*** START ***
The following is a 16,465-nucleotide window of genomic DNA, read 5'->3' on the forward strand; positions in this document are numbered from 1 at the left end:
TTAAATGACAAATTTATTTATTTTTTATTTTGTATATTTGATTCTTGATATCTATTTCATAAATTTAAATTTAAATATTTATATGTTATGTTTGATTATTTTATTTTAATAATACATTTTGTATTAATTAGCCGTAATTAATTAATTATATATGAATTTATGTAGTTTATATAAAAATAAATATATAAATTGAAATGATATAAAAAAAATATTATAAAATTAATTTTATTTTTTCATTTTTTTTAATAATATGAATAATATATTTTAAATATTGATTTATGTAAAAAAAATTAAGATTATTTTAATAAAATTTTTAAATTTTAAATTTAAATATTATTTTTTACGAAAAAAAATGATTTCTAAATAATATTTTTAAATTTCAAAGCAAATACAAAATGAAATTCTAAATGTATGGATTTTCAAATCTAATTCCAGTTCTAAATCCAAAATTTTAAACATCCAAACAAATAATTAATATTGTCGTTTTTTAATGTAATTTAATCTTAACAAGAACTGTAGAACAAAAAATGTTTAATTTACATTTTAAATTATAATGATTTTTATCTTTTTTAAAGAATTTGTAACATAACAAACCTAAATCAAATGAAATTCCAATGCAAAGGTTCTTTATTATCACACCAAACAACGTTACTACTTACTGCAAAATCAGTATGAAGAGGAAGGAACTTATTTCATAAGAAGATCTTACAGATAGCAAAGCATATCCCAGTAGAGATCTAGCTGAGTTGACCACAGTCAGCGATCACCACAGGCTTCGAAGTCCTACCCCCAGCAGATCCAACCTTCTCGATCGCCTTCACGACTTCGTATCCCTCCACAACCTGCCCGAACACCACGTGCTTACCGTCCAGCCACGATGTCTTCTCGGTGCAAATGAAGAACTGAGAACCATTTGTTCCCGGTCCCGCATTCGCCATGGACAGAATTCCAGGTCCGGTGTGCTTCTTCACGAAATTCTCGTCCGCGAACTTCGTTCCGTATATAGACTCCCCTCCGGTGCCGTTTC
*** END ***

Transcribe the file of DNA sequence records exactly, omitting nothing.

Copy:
The following is a 16,465-nucleotide window of genomic DNA, read 5'->3' on the forward strand; positions in this document are numbered from 1 at the left end:
TTAAATGACAAATTTATTTATTTTTTATTTTGTATATTTGATTCTTGATATCTATTTCATAAATTTAAATTTAAATATTTATATGTTATGTTTGATTATTTTATTTTAATAATACATTTTGTATTAATTAGCCGTAATTAATTAATTATATATGAATTTATGTAGTTTATATAAAAATAAATATATAAATTGAAATGATATAAAAAAAATATTATAAAATTAATTTTATTTTTTCATTTTTTTTAATAATATGAATAATATATTTTAAATATTGATTTATGTAAAAAAAATTAAGATTATTTTAATAAAATTTTTAAATTTTAAATTTAAATATTATTTTTTACGAAAAAAAATGATTTCTAAATAATATTTTTAAATTTCAAAGCAAATACAAAATGAAATTCTAAATGTATGGATTTTCAAATCTAATTCCAGTTCTAAATCCAAAATTTTAAACATCCAAACAAATAATTAATATTGTCGTTTTTTAATGTAATTTAATCTTAACAAGAACTGTAGAACAAAAAATGTTTAATTTACATTTTAAATTATAATGATTTTTATCTTTTTTAAAGAATTTGTAACATAACAAACCTAAATCAAATGAAATTCCAATGCAAAGGTTCTTTATTATCACACCAAACAACGTTACTACTTACTGCAAAATCAGTATGAAGAGGAAGGAACTTATTTCATAAGAAGATCTTACAGATAGCAAAGCATATCCCAGTAGAGATCTAGCTGAGTTGACCACAGTCAGCGATCACCACAGGCTTCGAAGTCCTACCCCCAGCAGATCCAACCTTCTCGATCGCCTTCACGACTTCGTATCCCTCCACAACCTGCCCGAACACCACGTGCTTACCGTCCAGCCACGATGTCTTCTCGGTGCAAATGAAGAACTGAGAACCATTTGTTCCCGGTCCCGCATTCGCCATGGACAGAATTCCAGGTCCGGTGTGCTTCTTCACGAAATTCTCGTCCGCGAACTTCGTTCCGTATATAGACTCCCCTCCGGTGCCGTTTC